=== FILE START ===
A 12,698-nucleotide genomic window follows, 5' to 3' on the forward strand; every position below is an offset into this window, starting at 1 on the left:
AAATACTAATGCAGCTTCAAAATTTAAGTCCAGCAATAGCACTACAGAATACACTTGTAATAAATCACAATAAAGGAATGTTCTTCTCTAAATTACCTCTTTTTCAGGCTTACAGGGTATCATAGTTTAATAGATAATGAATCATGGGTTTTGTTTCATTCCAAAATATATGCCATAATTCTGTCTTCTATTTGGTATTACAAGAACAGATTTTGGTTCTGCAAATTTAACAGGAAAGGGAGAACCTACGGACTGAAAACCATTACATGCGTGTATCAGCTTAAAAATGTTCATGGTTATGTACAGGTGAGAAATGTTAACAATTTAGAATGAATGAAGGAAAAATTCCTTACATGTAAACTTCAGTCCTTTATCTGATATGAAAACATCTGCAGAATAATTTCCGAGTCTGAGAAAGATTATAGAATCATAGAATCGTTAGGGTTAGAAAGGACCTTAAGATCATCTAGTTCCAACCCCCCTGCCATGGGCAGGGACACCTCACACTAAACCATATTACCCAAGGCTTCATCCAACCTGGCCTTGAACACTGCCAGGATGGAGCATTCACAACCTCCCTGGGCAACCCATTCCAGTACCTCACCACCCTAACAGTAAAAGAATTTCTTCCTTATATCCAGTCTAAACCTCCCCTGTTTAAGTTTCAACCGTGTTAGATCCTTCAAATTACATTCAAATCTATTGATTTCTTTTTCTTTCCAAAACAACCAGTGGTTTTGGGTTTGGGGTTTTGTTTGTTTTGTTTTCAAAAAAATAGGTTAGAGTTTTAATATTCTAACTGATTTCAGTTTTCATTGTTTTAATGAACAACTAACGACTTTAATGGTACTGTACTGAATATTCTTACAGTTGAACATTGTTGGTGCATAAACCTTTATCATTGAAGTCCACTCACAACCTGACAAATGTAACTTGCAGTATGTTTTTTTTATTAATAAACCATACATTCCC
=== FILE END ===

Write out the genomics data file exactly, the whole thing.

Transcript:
A 12,698-nucleotide genomic window follows, 5' to 3' on the forward strand; every position below is an offset into this window, starting at 1 on the left:
AAATACTAATGCAGCTTCAAAATTTAAGTCCAGCAATAGCACTACAGAATACACTTGTAATAAATCACAATAAAGGAATGTTCTTCTCTAAATTACCTCTTTTTCAGGCTTACAGGGTATCATAGTTTAATAGATAATGAATCATGGGTTTTGTTTCATTCCAAAATATATGCCATAATTCTGTCTTCTATTTGGTATTACAAGAACAGATTTTGGTTCTGCAAATTTAACAGGAAAGGGAGAACCTACGGACTGAAAACCATTACATGCGTGTATCAGCTTAAAAATGTTCATGGTTATGTACAGGTGAGAAATGTTAACAATTTAGAATGAATGAAGGAAAAATTCCTTACATGTAAACTTCAGTCCTTTATCTGATATGAAAACATCTGCAGAATAATTTCCGAGTCTGAGAAAGATTATAGAATCATAGAATCGTTAGGGTTAGAAAGGACCTTAAGATCATCTAGTTCCAACCCCCCTGCCATGGGCAGGGACACCTCACACTAAACCATATTACCCAAGGCTTCATCCAACCTGGCCTTGAACACTGCCAGGATGGAGCATTCACAACCTCCCTGGGCAACCCATTCCAGTACCTCACCACCCTAACAGTAAAAGAATTTCTTCCTTATATCCAGTCTAAACCTCCCCTGTTTAAGTTTCAACCGTGTTAGATCCTTCAAATTACATTCAAATCTATTGATTTCTTTTTCTTTCCAAAACAACCAGTGGTTTTGGGTTTGGGGTTTTGTTTGTTTTGTTTTCAAAAAAATAGGTTAGAGTTTTAATATTCTAACTGATTTCAGTTTTCATTGTTTTAATGAACAACTAACGACTTTAATGGTACTGTACTGAATATTCTTACAGTTGAACATTGTTGGTGCATAAACCTTTATCATTGAAGTCCACTCACAACCTGACAAATGTAACTTGCAGTATGTTTTTTTTATTAATAAACCATACATTCCC